Get Ready for Nature Photography Day

Nature Photography Day poster

This has been a very difficult year for all of us. Just as the stay-at-home restrictions of COVID-19 were beginning to lift around the US and overseas, protests following the death of George Floyd put many places under curfew and left many Americans reeling and emotionally drained. It’s no wonder that we photographers look forward to getting back out into nature and experiencing, once again, the sense of calm, peace and wonder that the natural world provides. Perhaps we will appreciate the healing effects of nature even more for having missed it so much lately. In this respect, Nature Photography Day (NPD), June 15th, couldn’t be better timed.

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The Many Flavors of Conservation Photography

The Rock Creek Conservancy is partnering with the National Park Service and working with the local community to strategically restore five sites ("mini-oases") within Rock Creek Park.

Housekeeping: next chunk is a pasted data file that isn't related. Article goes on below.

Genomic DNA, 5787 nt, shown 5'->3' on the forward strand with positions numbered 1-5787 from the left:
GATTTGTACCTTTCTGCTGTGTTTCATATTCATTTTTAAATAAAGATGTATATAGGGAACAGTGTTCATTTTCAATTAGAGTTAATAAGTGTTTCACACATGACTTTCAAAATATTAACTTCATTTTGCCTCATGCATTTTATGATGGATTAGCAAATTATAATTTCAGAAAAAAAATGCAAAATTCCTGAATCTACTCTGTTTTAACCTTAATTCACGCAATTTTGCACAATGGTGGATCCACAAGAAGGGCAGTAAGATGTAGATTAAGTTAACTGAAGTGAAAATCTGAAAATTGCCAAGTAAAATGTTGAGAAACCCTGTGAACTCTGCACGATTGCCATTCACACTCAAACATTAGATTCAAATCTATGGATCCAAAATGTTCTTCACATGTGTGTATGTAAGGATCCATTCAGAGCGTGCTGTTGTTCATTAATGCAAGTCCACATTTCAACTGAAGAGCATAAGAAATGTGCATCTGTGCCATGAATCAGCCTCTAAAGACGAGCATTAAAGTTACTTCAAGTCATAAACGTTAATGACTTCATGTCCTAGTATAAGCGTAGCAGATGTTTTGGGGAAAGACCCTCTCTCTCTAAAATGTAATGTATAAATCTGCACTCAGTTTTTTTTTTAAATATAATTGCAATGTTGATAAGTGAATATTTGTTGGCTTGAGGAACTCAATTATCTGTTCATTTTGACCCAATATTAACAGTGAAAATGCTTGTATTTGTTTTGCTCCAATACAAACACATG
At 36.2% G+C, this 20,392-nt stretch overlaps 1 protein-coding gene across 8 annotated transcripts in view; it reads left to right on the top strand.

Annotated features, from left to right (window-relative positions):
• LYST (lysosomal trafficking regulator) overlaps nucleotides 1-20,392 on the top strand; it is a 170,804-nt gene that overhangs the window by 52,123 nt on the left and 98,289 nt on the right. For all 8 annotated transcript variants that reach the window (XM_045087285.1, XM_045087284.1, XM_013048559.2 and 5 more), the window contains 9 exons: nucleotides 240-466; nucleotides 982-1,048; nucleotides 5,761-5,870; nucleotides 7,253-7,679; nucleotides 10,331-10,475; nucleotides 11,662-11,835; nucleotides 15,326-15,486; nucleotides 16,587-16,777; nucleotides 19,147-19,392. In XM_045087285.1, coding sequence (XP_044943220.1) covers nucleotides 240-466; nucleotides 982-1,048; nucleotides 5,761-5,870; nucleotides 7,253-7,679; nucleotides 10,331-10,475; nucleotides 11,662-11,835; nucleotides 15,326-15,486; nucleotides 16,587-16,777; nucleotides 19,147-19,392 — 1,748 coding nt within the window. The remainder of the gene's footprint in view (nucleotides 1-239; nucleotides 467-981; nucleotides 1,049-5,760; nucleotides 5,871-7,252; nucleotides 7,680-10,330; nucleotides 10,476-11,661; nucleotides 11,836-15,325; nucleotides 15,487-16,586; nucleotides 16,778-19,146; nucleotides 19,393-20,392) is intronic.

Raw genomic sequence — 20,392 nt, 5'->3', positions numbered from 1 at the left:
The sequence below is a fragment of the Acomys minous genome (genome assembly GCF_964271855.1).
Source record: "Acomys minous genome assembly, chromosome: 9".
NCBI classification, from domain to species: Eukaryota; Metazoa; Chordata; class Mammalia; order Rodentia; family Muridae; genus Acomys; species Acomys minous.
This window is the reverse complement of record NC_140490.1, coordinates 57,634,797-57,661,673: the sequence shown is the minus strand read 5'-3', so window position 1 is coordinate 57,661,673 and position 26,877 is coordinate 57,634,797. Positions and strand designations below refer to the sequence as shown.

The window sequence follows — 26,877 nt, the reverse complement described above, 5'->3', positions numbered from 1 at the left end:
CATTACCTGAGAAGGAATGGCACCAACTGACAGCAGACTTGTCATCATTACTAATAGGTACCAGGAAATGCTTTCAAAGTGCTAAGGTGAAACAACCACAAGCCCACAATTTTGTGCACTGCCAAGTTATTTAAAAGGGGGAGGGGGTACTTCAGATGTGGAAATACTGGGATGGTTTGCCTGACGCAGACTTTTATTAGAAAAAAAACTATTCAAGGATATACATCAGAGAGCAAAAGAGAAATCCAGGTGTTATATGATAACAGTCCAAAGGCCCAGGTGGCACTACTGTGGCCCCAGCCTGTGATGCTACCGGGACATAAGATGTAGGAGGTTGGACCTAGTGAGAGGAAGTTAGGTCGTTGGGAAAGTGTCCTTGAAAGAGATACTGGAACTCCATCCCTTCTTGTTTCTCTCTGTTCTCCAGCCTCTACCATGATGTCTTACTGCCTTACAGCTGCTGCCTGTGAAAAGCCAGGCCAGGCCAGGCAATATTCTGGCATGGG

The Rock Creek Conservancy is partnering with the National Park Service and working with the local community to strategically restore five sites (“mini-oases”) within Rock Creek Park.

Story & photo by Frank Gallagher

When we think of conservation photography, we often have in mind images of the grand and majestic:  elephants, whales and tigers; the Grand Canyon, glaciers and coral reefs.  You don’t have to be a well-known photographer like Joel Sartore or Florian Schulz, or work with National Geographic or the Sierra Club to have an impact.  Those are all important, to be sure, but not everything has to be charismatic megafauna, epic landscapes, famous names or mass media.  There are also many opportunities for conservation photography in the small, in the local and in the mundane.  Sometimes, opportunity is knocking in places you’ve come to take for granted.

I was thinking about that recently, during a project for Nature Photography Day.

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